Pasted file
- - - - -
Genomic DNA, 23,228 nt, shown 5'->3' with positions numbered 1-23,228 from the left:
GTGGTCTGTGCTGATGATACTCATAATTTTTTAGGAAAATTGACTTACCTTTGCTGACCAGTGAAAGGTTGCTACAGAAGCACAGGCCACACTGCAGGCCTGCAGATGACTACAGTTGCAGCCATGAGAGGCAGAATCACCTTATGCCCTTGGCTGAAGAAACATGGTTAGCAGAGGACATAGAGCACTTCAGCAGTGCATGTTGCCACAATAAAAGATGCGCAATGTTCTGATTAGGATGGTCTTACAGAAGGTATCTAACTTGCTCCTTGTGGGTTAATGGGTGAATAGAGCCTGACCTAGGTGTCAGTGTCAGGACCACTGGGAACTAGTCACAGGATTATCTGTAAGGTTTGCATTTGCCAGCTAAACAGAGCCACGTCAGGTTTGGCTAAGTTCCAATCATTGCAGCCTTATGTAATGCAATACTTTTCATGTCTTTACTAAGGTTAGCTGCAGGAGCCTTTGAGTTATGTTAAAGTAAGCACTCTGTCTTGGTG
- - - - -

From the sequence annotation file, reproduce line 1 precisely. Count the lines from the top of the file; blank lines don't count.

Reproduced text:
Genomic DNA, 23,228 nt, shown 5'->3' with positions numbered 1-23,228 from the left: